The Risk of Arthritis for Runners

The Risk of Arthritis for Runners

Figure 1: The Risk of Arthritis for Runners. Individuals who regularly ran had a lower risk of developing arthritis. The analysis above splits runners into four categories based on how much they ran per week. Those who rarely ran were used as the baseline for the risk comparison. Those who ran regularly, whether they were casual runners, moderate runners, or intense runners, had a significantly lower risk of developing arthritis. (p<0.05)

Do runners have a higher risk of arthritis? This simple question is surprisingly difficult to answer. Some studies say yes, some say now.

A new study followed the largest cohort to date, 74,752 runners and 14,625 walkers, to provide a higher quality answer to this question.

They found that in general, runners did not have a higher risk of arthritis. Individuals who ran regularly actually had a lower risk of arthritis than those who did not.

However, once this figure was adjusted for BMI, the reduced arthritis risk for runners was no longer statistically significant.

This suggests that running reduces BMI while improving physical health, which leads to a lower arthritis risk compared to walkers.

Evidence Score:

+

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Sample Size - This study was several times larger than previous studies

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Variable Adjustment - The study adjusted for age, sex, education, hormone use, and meat intake.

-

Data Collection - This study used survey data which is prone to bias.

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Controls - The study used walkers and occasional runners as controls. However, these groups had a significantly higher BMI to begin with. A better control for a running & arthritis would have been a BMI-matched group.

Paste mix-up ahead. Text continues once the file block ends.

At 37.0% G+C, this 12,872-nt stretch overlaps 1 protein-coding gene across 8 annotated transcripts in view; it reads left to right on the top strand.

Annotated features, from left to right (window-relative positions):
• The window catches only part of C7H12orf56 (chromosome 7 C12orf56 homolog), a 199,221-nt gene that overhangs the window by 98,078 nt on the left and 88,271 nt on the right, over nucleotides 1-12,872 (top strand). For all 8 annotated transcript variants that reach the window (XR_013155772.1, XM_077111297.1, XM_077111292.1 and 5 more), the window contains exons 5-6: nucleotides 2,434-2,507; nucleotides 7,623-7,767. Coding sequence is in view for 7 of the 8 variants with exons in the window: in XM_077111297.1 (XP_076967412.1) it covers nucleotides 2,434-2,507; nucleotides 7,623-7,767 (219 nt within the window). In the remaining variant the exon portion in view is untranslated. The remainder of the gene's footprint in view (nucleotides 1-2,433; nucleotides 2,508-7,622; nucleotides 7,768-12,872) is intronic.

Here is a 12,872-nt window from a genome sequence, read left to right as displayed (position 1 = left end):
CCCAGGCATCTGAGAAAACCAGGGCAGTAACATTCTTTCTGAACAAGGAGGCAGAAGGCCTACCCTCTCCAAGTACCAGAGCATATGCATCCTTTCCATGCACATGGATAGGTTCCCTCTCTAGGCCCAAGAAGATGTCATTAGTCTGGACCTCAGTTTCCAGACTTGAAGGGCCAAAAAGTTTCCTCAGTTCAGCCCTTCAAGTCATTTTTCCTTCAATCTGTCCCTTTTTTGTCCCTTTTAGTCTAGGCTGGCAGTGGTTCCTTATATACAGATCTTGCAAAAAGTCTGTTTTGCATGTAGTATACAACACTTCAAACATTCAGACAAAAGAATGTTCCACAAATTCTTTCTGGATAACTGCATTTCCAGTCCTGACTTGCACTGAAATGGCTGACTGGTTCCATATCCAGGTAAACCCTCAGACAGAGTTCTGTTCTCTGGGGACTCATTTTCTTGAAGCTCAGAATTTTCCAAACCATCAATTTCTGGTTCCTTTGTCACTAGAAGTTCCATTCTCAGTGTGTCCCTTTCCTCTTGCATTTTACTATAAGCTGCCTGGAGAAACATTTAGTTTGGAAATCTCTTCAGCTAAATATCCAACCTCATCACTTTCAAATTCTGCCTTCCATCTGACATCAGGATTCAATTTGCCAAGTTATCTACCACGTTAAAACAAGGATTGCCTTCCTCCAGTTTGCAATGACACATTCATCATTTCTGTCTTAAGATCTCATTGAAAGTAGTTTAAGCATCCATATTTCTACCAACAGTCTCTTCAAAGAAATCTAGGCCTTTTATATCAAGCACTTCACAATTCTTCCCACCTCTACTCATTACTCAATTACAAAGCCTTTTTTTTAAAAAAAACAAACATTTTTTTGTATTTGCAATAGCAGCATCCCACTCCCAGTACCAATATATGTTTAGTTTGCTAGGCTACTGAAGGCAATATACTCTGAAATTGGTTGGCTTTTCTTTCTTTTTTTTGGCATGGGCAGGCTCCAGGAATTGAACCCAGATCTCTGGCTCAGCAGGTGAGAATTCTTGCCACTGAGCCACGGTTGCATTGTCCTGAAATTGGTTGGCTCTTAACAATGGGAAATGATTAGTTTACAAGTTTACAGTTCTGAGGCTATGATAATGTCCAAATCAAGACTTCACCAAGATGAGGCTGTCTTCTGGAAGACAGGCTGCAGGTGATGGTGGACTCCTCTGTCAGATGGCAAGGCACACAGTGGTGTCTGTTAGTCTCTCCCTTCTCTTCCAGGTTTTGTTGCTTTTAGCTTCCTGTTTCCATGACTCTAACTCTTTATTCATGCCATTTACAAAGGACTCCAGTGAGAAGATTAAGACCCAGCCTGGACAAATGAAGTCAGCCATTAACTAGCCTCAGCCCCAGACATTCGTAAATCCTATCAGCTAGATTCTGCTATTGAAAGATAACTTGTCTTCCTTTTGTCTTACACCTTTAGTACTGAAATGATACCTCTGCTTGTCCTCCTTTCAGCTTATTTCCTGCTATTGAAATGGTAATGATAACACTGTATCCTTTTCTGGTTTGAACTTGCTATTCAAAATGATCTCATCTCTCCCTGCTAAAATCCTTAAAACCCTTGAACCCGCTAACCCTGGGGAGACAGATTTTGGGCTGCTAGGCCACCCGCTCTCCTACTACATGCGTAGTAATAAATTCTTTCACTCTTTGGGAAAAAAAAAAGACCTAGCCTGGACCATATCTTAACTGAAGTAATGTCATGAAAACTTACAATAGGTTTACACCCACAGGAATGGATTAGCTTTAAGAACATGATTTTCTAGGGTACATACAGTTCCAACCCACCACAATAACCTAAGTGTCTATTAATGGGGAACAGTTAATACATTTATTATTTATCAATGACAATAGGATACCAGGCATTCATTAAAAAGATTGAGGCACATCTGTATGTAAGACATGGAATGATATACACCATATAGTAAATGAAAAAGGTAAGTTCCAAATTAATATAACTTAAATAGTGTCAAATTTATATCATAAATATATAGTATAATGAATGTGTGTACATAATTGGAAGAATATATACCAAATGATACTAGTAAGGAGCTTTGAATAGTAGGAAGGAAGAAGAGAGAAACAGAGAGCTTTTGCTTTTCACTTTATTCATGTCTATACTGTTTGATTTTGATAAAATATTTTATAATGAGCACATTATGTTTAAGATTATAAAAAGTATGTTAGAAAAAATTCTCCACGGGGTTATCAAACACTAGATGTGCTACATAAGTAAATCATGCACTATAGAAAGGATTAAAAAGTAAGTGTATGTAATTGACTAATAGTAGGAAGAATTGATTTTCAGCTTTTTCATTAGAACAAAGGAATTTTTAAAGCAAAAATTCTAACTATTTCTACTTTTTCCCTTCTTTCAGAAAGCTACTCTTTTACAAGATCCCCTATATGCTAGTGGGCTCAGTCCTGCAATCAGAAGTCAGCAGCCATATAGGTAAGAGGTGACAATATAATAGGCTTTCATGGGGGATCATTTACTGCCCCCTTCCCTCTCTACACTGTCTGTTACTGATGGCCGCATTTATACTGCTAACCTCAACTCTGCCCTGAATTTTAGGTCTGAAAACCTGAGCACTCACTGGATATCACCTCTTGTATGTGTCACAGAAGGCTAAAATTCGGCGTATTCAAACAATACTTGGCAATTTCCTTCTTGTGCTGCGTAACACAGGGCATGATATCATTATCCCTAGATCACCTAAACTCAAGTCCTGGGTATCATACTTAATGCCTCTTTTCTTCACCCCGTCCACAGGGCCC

Source: Effects of Running and Walking on Osteoarthritis and Hip Replacement Risk

Weight Drives Arthritis Risk

Arthritis Risk by BMI & Weight

Figure 2: BMI vs Arthritis Risk. High BMIs are associated with a higher risk of developing arthritis. Those with a BMI higher than 27.5 in this study showed a roughly 50% higher risk of developing arthritis.

Any benefits from not running are likely over-shadowed by the significant benefits of weight loss.

The real culprit behind arthritis is BMI. Higher weight puts more pressure on your joints, particularly your knee.

Individuals in this study had a dose-dependent relationship between BMI and arthritis. The data suggests that your arthritis risk goes up with every additional excess pound.

Source: Effects of Running and Walking on Osteoarthritis and Hip Replacement Risk

Walking vs Running & Arthritis Risk

Walking vs Running & Arthritis Risk

Figure 3: Walking vs Running & Arthritis Risk. Runners have a significantly lower risk of arthritis at every level Walkers do not, even when matched for energy expenditure.

Casual runners have a significantly lower risk of arthritis than walkers. However, high intensity walkers and runners both had a similarly lower risk of developing arthritis. This suggest that running is not necessarily better than walking when it comes to arthritis, but it certainly isn't worse.

Source: Effects of Running and Walking on Osteoarthritis and Hip Replacement Risk

Arthritis Risk for Marathon and 10K Runners

Arthritis Risk for Marathon and 10K Runners